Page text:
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Acer Aspire Z5771-UR31P review: Acer Aspire Z5771-UR31P

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MSRP: $849.00
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The Good The Acer Aspire Z5571 offers respectable performance and a strong feature set for its price, including HDMI input and output jacks.

The Bad This system's biggest faults are its cumbersome design and uninspired touch software.

The Bottom Line Acer's Aspire Z5571 isn't the most polished all-in-one, but with an able balance of performance and features for the dollar, it offers enough value to entice anyone in need of a basic computer with home entertainment versatility.

Visit manufacturer site for details.

7.0 Overall
  • Design 5
  • Features 8
  • Performance 7
  • Support 7

Review Sections

Acer's $899 Aspire Z5571 comes across like the perfect commodity all-in-one. Its plastic case and clunky touch software won't win any design awards, but it has a 23-inch display, and just enough performance and overall capability to justify its cost. And on close comparison with its competitors, you'll find this all-in-one actually has a few notable advantages. I can't recommend the Aspire Z5571 if you shop based on a PC's looks, but it's worth considering for its workaday performance and solid core feature set.

As with most of Acer's other desktops, the Aspire Z5571's thick bezel is mostly inoffensive. The white trim around the black body has a retro-modern vibe to it that, if not original, shouldn't prove overly controversial. The enclosed foot on the front of the system acts as keyboard storage, which is fine, but also unnecessary, and makes the system appear chunky.

As the Aspire Z5571 has a touch screen, it also comes with a suite of touch-based software applications, none of which stand out. You're free to ignore them, as always, though you might entertain yourself for a few minutes with the various Microsoft Surface apps.

Acer's software is the other prominent application included with the Aspire Z5571. Designed to enable you stream media across your home network, emulates much of the networking functionality found in basic DLNA-capable PCs and consumer electronic devices, as well as streaming functionality from any of the various cloud services. Like touch software, does no real harm, and you might find it useful if you have other Acer products, but it's mostly redundant.

Acer Aspire Z5571 Toshiba DX735-D3201 HP Omni 220-1080qd
Price $899 $899 $999
Display size/resolution 23-inch, 1,920x1,080 pixels 23-inch, 1,920x1,080 pixels 23-inch, 1,920x1,080 pixels
CPU 3.3GHz Intel Core i3-2120 2.4GHz Intel Core i5-2430M 2.8GHz Intel Core i7-2600S
Memory 4GB 1,333MHz DDR3 SDRAM 4GB 1,333MHz DDR3 SDRAM 8GB 1,333MHz DDR3 SDRAM
Graphics Embedded 64MB Intel HD Graphics 1000 Embedded 64MB Intel HD Graphics 3000 1GB AMD Radeon HD 6450A
Hard drives 1TB, 5,400rpm 1TB, 7,200rpm 1TB, 7,200rpm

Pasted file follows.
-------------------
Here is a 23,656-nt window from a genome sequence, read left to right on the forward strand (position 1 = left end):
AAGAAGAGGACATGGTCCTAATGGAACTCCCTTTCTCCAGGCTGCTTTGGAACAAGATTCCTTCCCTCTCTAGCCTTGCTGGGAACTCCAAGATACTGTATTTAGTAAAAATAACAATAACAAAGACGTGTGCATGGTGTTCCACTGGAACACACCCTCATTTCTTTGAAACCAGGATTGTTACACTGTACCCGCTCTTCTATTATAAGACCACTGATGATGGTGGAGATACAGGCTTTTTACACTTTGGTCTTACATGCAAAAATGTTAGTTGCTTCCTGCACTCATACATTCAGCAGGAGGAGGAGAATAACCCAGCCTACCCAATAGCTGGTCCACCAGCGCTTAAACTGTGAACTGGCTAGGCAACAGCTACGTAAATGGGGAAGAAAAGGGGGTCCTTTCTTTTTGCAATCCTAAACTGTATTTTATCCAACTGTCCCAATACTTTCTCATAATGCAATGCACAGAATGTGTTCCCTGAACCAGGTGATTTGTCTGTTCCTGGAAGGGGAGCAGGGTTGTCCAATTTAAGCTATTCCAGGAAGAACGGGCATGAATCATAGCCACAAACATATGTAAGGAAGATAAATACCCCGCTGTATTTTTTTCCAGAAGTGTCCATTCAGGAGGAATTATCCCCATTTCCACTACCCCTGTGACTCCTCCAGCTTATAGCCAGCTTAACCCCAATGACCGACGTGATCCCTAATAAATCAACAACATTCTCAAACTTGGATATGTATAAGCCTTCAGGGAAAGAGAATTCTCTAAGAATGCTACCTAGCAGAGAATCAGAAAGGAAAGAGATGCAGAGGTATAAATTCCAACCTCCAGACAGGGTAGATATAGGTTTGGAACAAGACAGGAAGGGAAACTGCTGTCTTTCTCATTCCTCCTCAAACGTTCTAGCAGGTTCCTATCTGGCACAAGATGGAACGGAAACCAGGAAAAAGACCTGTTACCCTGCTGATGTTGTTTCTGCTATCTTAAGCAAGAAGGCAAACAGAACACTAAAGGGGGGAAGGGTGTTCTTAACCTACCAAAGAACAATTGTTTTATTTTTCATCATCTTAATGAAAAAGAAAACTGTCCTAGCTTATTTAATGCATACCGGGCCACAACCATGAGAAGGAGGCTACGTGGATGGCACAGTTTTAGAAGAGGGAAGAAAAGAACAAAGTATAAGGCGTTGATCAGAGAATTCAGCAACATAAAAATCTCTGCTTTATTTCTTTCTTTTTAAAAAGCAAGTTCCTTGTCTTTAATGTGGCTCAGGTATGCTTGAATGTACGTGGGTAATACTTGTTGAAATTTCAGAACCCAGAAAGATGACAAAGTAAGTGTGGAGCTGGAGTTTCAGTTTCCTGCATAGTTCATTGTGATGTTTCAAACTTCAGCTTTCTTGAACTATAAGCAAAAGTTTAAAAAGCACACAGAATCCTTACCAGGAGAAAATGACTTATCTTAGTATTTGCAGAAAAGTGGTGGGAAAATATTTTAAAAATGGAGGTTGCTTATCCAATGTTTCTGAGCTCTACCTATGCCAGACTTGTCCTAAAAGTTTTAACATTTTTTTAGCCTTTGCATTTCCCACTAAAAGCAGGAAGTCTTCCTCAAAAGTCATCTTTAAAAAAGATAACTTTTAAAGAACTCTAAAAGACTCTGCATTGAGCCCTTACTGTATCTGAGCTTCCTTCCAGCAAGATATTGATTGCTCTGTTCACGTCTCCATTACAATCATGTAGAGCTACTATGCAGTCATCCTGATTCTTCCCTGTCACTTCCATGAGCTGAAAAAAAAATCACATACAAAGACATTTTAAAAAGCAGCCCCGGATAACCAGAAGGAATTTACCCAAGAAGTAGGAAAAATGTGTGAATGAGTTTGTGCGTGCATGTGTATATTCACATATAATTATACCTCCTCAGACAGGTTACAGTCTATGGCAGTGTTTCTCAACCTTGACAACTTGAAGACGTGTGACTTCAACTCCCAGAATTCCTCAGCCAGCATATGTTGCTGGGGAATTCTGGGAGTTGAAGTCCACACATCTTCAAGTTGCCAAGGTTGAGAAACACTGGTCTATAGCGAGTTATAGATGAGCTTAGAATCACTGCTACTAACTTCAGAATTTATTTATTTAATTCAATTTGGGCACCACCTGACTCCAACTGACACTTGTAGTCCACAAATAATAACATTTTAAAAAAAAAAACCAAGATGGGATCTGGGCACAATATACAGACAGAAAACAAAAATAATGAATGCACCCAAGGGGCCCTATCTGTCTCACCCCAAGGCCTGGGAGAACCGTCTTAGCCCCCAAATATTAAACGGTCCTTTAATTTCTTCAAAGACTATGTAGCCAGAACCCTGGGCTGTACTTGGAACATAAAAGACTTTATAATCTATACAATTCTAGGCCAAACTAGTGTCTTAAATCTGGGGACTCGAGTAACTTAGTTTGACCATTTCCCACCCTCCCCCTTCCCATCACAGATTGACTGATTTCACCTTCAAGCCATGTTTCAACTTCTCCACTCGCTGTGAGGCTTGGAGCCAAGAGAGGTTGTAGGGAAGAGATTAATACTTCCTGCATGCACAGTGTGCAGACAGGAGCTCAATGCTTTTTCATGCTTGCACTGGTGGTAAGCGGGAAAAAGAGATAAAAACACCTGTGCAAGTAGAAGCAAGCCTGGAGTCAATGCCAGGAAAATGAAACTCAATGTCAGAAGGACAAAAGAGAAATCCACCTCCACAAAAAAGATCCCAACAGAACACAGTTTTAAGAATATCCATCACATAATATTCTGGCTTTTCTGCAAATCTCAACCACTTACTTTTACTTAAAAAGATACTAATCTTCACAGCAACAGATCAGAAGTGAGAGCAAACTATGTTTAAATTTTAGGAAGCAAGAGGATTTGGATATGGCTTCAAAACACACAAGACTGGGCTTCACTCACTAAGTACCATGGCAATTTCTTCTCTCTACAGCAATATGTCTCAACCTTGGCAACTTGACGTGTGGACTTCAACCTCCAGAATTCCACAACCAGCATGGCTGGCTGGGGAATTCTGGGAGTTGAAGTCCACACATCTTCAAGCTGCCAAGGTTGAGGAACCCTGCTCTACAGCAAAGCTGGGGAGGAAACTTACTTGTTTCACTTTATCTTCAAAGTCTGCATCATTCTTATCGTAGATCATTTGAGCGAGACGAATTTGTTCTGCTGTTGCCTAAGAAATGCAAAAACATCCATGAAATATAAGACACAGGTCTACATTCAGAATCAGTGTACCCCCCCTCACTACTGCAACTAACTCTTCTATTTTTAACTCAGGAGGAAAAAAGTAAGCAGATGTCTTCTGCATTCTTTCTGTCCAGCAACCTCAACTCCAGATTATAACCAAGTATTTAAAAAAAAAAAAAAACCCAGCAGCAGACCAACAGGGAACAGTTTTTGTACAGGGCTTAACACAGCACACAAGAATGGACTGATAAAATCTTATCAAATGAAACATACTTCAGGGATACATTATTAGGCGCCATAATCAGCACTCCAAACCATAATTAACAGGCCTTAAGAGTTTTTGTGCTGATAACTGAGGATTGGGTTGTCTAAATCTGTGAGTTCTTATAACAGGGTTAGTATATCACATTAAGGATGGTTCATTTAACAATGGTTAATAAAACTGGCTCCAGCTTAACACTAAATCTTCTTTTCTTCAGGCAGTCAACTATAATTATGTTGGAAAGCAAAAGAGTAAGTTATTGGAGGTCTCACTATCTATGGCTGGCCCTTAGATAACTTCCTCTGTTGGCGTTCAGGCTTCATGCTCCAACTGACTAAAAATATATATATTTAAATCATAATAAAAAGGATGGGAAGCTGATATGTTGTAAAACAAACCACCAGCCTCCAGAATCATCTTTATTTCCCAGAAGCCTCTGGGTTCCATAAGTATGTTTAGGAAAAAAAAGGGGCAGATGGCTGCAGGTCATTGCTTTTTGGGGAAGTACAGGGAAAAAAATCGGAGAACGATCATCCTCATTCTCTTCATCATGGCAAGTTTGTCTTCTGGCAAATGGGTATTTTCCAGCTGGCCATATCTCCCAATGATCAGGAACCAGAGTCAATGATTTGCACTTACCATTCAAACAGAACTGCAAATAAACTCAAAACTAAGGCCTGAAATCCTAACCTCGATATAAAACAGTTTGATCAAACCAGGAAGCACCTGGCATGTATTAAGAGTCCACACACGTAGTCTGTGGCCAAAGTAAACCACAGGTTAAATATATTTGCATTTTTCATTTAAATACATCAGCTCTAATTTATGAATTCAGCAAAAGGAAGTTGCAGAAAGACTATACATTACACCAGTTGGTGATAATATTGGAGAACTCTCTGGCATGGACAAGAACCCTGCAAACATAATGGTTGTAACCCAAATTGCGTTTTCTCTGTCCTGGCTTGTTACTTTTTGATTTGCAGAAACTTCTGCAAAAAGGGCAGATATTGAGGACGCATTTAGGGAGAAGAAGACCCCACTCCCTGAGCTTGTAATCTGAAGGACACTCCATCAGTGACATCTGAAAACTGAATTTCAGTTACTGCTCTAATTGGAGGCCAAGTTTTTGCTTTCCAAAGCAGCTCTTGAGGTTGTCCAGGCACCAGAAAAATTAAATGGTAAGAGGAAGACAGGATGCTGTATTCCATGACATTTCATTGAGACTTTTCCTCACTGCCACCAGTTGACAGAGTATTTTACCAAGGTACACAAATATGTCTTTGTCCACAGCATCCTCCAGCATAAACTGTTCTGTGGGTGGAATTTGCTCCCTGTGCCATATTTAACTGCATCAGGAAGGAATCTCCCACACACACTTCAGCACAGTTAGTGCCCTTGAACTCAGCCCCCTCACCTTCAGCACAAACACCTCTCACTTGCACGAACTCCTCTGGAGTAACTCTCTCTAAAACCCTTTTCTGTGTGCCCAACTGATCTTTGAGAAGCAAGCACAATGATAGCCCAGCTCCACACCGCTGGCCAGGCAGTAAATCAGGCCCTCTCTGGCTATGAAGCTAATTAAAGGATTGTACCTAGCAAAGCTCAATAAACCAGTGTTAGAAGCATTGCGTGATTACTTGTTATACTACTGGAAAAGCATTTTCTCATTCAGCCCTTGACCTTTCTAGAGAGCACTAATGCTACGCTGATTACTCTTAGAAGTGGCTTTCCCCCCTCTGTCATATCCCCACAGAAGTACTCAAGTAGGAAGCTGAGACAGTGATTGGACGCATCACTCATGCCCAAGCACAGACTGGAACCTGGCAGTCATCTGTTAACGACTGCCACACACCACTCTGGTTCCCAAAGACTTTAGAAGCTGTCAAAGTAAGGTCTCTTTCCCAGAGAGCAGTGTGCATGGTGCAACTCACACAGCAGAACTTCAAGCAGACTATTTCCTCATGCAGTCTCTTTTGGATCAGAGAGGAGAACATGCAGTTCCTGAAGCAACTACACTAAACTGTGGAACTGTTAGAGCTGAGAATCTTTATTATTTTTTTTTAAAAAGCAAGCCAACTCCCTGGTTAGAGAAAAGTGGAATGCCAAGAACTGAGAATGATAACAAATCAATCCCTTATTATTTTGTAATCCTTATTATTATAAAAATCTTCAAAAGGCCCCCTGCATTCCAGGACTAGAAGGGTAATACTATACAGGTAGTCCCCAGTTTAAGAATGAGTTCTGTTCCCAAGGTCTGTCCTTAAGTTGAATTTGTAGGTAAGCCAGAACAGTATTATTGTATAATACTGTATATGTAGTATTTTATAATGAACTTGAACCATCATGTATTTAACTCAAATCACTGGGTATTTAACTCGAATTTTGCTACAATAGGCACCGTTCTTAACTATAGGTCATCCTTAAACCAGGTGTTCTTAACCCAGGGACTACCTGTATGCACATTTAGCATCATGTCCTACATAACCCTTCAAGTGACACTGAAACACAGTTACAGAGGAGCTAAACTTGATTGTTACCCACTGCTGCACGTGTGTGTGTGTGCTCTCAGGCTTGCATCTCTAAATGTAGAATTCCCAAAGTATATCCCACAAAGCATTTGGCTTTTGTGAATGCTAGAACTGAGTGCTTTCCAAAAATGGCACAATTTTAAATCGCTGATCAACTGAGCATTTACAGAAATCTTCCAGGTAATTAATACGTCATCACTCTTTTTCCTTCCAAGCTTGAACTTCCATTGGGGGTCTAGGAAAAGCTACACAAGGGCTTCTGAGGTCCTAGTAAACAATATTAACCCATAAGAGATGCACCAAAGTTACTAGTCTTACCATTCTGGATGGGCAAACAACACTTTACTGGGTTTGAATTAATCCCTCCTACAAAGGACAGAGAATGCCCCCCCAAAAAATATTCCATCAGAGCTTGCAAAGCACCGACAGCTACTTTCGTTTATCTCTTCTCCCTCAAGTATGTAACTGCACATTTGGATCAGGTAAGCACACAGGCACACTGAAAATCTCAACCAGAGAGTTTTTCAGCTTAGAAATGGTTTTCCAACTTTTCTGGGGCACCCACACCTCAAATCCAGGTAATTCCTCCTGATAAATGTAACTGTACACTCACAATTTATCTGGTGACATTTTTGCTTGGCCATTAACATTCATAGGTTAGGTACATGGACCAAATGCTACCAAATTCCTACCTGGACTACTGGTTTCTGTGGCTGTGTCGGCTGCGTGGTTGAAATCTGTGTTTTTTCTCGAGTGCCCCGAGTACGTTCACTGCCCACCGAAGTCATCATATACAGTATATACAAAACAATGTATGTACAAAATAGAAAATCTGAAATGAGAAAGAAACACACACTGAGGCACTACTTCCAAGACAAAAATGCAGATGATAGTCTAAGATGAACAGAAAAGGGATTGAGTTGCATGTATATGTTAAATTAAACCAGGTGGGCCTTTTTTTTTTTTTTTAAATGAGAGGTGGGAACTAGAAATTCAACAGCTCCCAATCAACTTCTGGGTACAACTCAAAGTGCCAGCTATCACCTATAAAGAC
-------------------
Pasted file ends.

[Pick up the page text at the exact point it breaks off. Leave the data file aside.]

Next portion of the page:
Optical drive dual-layer DVD burner dual-layer DVD burner Blu-ray drive/DVD burner
Networking Gigabit Ethernet, 802.11b/g/n wireless Gigabit Ethernet, 802.11b/g/n wireless Gigabit Ethernet, 802.11b/g/n wireless
Operating system Windows 7 Home Premium (64-bit) Windows 7 Home Premium (64-bit) Windows 7 Home Premium (64-bit)

The Acer's core components look unremarkable, and for the most part they do little to make the system stand out from others in its class. The fast clock speed of its Core i3 CPU pays off compared with the slower Core i5 chip in the comparable Toshiba DX735-D3201 all-in-one. And while Hewlett-Packard offers a much more robust configuration in its Omni 220-1080qd for just $100 more than the Acer system, the Acer has an important feature that HP lacks: an HDMI input.

The Aspire Z5571 actually has both HDMI input and output. That means you can connect a laptop or a second display to the system easily, and also that you can input an external video component like a game console or a cable box. That turns the Aspire into a home media hub, which makes this system much more appealing in a dorm or another setting where you might have many media devices, but not enough room for more than one screen.

Adobe Photoshop CS5 image-processing test (in seconds)
(Shorter bars indicate better performance)

Cinebench 11.5 score
(Longer bars indicate better performance)
Rendering multiple CPUs  
Rendering single CPU  

Finishing in the middle of the pack on our performance charts wouldn't normally be notable, but in this Acer system it signals that you can feel confident using this desktop for day-to-day computing. It's not meant for gaming, and you will hit the limit of its performance if you engage in any difficult multitasking or content creation, but in conjunction with its HDMI ports, this system would be perfect as an e-mail, word processing, and Web browsing hub that also serves as a display for connected devices. HP's Omni 220, while faster, can't offer the same versatility.

The Acer's other ports are two USB 3.0 jacks, four USB 2.0 inputs, an Ethernet input, S/PDIF output, and standard analog audio jacks. The USB 3.0 and S/PDIF jacks are the standout features on that list, and while they're not all that exotic, they at least argue that Acer put some thought into the other connectivity options on this PC.

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